An American Value undefined

Helping others by volunteering is a traditional American value derived from the beginnings of the country’s history in which individuals relied on each other to survive. The 19th century was the beginning of the formation of more formalized charitable organizations. Today, many social service  organizations do excellent work in their communities to create positive change. These organizations often rely on volunteers to help run their programs and increase their impact. They may not have the funding to hire for these positions, and volunteers can provide much-needed working hours.

International students in programs in the U.S. often learn about this aspect of American culture by participating in volunteer activities organized by their schools or English language and culture programs.

Volunteering in the U.S. 

Many Americans choose to volunteer with an organization that aligns with their personal interests, passions, and goals. They see this work as valuable and want to be a part of that positive change in their communities. Companies often sponsor employee service days, when all the employees volunteer their time together. Increasingly, volunteer experience has become a necessary component of university applications for undergraduate and many graduate programs. The cultural expectation is that if students are able, they should volunteer their time to a cause they care about.

Benefits of Volunteering 

For everyone, volunteering provides benefits such as:

  • helping others who have a need.
  • developing self-awareness.
  • giving to something larger than yourself.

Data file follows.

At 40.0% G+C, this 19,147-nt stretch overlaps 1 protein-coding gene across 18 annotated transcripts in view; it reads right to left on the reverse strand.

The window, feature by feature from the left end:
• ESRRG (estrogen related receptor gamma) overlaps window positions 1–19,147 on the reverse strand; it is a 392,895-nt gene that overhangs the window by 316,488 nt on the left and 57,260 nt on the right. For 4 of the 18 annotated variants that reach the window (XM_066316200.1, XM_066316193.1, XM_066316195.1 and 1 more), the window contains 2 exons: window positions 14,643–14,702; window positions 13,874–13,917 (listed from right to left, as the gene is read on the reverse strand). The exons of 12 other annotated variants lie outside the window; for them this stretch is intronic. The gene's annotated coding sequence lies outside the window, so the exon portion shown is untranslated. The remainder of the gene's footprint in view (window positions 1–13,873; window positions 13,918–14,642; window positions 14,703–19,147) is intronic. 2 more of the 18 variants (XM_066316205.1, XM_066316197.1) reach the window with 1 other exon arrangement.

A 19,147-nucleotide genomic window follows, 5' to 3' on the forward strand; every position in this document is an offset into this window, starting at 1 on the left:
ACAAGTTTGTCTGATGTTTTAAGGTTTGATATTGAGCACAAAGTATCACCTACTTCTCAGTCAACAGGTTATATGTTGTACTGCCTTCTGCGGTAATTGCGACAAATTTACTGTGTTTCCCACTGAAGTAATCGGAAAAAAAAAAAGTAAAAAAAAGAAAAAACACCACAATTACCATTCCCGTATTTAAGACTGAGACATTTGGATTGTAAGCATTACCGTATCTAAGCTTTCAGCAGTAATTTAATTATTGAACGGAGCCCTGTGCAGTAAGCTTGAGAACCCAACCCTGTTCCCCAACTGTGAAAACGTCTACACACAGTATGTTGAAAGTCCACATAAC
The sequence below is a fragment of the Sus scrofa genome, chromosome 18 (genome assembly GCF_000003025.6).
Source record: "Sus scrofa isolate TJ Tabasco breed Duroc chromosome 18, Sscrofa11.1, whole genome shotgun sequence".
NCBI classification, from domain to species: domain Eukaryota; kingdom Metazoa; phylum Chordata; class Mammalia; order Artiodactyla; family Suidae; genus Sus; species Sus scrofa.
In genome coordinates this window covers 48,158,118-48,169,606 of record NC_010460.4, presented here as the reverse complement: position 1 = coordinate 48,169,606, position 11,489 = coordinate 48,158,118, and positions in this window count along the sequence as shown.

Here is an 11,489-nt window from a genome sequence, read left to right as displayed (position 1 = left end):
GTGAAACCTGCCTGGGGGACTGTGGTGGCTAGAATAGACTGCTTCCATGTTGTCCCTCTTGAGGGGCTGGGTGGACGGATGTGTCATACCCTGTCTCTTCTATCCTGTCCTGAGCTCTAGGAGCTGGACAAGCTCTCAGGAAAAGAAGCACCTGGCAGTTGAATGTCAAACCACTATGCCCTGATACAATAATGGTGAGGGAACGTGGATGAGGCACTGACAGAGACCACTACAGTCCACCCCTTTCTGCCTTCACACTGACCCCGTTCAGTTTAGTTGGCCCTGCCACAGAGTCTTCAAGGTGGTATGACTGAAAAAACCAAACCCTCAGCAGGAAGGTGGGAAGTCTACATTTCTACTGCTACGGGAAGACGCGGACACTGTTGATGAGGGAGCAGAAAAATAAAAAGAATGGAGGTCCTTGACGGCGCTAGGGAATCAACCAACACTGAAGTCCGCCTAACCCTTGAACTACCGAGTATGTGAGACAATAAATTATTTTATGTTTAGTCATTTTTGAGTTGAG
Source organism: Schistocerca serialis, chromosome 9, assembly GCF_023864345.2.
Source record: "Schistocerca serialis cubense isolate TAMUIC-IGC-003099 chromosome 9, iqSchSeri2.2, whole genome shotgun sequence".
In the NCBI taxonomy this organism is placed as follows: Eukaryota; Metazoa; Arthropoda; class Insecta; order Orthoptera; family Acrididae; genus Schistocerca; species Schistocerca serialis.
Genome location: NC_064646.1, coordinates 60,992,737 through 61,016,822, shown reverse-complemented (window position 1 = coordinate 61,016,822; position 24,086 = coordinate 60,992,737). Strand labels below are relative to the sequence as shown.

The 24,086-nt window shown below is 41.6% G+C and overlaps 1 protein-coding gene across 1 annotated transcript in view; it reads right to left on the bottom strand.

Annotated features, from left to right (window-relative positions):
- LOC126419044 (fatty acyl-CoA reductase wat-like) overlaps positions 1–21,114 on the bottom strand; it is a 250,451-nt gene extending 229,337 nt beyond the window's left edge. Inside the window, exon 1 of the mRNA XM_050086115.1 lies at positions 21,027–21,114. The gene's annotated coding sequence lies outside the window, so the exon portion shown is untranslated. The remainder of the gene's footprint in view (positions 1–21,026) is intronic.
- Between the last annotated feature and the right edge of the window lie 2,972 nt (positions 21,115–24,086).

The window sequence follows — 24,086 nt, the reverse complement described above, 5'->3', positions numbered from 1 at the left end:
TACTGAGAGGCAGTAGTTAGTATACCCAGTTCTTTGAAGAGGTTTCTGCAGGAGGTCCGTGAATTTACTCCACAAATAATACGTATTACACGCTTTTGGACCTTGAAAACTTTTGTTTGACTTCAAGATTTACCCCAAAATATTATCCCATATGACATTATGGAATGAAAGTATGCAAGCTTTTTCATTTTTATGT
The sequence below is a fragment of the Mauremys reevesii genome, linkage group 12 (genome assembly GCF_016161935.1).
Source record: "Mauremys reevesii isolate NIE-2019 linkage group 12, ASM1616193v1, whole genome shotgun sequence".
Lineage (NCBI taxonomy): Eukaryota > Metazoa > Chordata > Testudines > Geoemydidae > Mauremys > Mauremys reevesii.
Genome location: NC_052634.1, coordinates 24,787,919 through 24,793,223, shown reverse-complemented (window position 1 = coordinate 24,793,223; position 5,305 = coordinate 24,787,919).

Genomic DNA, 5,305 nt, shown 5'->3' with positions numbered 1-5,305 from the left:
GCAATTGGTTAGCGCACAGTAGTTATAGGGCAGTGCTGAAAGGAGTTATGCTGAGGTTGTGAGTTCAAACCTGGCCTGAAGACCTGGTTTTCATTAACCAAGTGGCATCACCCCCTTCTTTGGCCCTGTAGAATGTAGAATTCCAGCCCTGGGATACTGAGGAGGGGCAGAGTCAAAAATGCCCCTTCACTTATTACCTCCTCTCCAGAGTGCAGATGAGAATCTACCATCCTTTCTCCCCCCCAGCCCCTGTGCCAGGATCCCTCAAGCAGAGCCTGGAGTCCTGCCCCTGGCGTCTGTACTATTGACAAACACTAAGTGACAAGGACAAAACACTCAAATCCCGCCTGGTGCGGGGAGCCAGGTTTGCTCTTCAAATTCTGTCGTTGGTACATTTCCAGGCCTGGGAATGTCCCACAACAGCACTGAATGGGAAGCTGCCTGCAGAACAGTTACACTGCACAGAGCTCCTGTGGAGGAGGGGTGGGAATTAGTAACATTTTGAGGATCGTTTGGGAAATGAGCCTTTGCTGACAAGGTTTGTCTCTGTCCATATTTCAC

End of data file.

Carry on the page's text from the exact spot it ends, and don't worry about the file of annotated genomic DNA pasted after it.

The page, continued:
For international students, there can be additional benefits:

  • learning about American and local culture.
  • practicing your English communication skills.
  • applying your academic knowledge in the real world.
  • being able to add practical real-life experience to your CV/resume and graduate school applications; employers and schools want to see evidence of well-rounded people, and this is one indication of your outside interests.

Choosing Volunteer Opportunities

As an international student, volunteering (often called service learning within education) may seem daunting. Although you may want to participate in service, you likely aren’t as familiar with the society and community (especially compared with your home community), and you may not know how to find reputable organizations that are making a positive impact. Connecting service learning with your English language studies can be a way for you to be a part of a community service organization and make an impact. Talk to your instructors or advisors in your program if you’re interested in volunteering – it may be part of your class curriculum, or they may have some suggestions for local organizations you can join. If you are part of an educational institution such as a college or university, there may be service learning opportunities available through the student life division of the college. 

In the end, think about what you are passionate about — maybe it’s elementary education, an environmental issue, health education and awareness, women’s rights… there is no shortage of local and global issues, and you can take steps to create positive change in your society, including  in your new community as an international student. Your efforts are welcome!

Resources for Volunteering in the U.S. is a website which matches volunteers in many cities in the U.S. to organizations in need. You may also find an organization in your city which matches volunteers to organizations. For example, in Oregon, you can find out more through HandsOnPortland.

About the author: Erica Harris contributed this article to our blog. Erica is passionate about bringing service learning to her classrooms and students.